What will your children be reading this summer?

I just read an interesting opinion piece in the New York Times by Claire Needell Hollander, a middle school teacher. Her article explains that while young, inexperienced readers should go ahead and read whatever they want during the summer, so long as they read, maturing readers of 10 years old and up will benefit more from selective reading. Ms. Hollander’s preferred books build “verbal knowledge (an increase in word recognition) and world knowledge (an increase in understanding about the world around them).”

Ms. Hollander believes that middle- and high-schoolers should not self-select their summer reading. She believes that some students do well with the traditional recommended reading list (heavy on literary novels recognized as “classics”), but she prefers to narrow the students’ selection by genre to ensure they are getting the literary diet that will enhance their academic health. Her top picks? High-quality but developmentally appropriate non-fiction. Most revolve on serious moral issues–child soldiers, the bombing of Hiroshima, and the like.

I believe Ms. Hollander when she says that studies have shown that students who read “high quality” material over the summer do better than those who completely self-select. My problem is that this is too short-sighted a goal. We don’t just want successful students who pass tests, we want to make life-long learners who will turn to books for information as well as pleasure through adulthood. 

So, yeah, a kid who (her comparison) reads The Hunger Games might in the short term learn less words and information that the kid who reads The Red Badge of Courage. But if the kid who reads The Hunger Games enjoys it and develops a real pleasure in reading, they might read more as a 30 or 40 year old than the kid who read The Red Badge of Courage and gritted his teeth through the whole thing (not because it’s a bad book, but because it was not to his taste). There was a wonderful post on the Nerdy Book Club recently by Sasha Reinhardt about how her low-brow love of The Babysitters’ Club series helped develop her lifelong devotion to books.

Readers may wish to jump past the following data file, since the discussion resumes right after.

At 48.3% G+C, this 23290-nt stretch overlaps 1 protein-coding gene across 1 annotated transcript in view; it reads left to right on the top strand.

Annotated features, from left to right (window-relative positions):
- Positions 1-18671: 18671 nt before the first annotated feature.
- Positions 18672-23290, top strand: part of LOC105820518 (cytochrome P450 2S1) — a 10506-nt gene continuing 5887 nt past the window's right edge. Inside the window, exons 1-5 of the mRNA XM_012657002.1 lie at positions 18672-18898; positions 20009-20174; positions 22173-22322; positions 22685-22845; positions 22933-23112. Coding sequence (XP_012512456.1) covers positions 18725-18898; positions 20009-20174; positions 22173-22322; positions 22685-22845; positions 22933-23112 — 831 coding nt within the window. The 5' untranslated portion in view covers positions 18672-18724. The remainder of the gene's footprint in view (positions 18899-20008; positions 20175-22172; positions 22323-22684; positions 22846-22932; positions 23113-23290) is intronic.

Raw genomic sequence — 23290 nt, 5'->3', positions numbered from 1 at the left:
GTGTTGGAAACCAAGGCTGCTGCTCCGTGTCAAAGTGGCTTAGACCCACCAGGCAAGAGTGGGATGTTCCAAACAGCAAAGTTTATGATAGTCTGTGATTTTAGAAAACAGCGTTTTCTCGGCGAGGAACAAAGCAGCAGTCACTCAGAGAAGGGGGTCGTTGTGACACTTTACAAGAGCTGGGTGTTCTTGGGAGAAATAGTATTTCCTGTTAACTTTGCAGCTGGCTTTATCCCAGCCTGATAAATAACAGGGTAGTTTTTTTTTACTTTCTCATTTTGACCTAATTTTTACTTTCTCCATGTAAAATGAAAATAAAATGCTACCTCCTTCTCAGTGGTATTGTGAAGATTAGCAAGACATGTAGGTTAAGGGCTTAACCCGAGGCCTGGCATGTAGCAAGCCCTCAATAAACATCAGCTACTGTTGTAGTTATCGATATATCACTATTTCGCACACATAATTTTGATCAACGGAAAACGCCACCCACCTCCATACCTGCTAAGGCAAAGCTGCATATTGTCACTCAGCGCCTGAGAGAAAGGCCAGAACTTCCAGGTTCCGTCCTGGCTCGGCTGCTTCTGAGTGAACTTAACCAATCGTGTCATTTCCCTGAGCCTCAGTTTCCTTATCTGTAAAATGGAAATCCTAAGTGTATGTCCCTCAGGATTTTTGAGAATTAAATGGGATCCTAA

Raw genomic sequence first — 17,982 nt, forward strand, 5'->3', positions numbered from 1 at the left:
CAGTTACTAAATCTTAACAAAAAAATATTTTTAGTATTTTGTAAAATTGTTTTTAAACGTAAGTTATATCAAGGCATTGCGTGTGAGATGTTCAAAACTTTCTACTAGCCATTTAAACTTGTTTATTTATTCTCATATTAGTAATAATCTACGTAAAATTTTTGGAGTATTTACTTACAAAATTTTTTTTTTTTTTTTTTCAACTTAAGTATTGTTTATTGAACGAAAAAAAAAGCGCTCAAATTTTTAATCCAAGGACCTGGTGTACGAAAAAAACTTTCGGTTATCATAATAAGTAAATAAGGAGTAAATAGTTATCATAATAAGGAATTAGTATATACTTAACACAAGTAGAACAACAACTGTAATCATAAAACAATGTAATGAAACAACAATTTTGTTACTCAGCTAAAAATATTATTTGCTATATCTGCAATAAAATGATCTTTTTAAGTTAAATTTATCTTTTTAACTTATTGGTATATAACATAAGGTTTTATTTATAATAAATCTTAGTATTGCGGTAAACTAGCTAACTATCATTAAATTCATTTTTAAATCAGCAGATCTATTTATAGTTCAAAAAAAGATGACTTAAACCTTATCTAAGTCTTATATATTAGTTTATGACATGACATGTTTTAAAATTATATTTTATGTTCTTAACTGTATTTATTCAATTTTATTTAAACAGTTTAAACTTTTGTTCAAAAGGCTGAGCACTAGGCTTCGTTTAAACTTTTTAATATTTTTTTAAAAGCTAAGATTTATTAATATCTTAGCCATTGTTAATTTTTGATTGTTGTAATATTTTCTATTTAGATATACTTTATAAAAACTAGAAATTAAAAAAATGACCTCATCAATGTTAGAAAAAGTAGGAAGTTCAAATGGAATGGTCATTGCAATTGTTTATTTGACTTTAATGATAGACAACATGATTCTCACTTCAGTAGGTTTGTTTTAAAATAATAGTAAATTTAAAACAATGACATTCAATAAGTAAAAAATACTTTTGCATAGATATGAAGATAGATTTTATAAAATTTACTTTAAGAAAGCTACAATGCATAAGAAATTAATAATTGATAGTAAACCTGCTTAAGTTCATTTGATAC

And while studies have supported (as mentioned in previous blog posts) that non-fiction appeals to many children who normally don’t identify themselves as book-lovers, the serious tone of the books Ms Hollander lists will turn-off many children. The graphic novels Kampung Boy and American-Born Chinese may not appeal to her, but they certainly introduce serious subjects, geographic detail, and lots of new vocabulary in a format that might appeal to reluctant readers more than Francesco D’Adamo and Ann Leonori’s Iqbal  or John Hersey’s Hiroshima.


A trip into the Uncanny Valley

My kids love Tintin comics by Herge, so I was unable to suppress my desire to watch the trailer of the new Tintin film (despite the fact I haven’t gone to the movies in nearly eight years). If you’re interested it’s here: